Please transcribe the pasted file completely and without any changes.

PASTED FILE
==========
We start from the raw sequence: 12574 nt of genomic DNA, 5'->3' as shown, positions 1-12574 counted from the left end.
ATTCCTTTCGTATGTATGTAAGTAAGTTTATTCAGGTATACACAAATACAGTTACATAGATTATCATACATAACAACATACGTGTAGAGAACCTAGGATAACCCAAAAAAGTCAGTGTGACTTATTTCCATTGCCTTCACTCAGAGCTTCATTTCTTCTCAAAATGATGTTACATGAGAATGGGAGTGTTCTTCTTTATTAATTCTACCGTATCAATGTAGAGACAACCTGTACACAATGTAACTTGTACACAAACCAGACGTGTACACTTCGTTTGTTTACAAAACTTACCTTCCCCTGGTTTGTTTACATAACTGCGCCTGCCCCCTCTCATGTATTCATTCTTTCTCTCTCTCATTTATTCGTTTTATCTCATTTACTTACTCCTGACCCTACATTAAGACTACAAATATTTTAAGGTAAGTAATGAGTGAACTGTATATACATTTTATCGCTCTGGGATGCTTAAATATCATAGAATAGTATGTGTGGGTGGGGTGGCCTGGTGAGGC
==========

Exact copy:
We start from the raw sequence: 12574 nt of genomic DNA, 5'->3' as shown, positions 1-12574 counted from the left end.
ATTCCTTTCGTATGTATGTAAGTAAGTTTATTCAGGTATACACAAATACAGTTACATAGATTATCATACATAACAACATACGTGTAGAGAACCTAGGATAACCCAAAAAAGTCAGTGTGACTTATTTCCATTGCCTTCACTCAGAGCTTCATTTCTTCTCAAAATGATGTTACATGAGAATGGGAGTGTTCTTCTTTATTAATTCTACCGTATCAATGTAGAGACAACCTGTACACAATGTAACTTGTACACAAACCAGACGTGTACACTTCGTTTGTTTACAAAACTTACCTTCCCCTGGTTTGTTTACATAACTGCGCCTGCCCCCTCTCATGTATTCATTCTTTCTCTCTCTCATTTATTCGTTTTATCTCATTTACTTACTCCTGACCCTACATTAAGACTACAAATATTTTAAGGTAAGTAATGAGTGAACTGTATATACATTTTATCGCTCTGGGATGCTTAAATATCATAGAATAGTATGTGTGGGTGGGGTGGCCTGGTGAGGC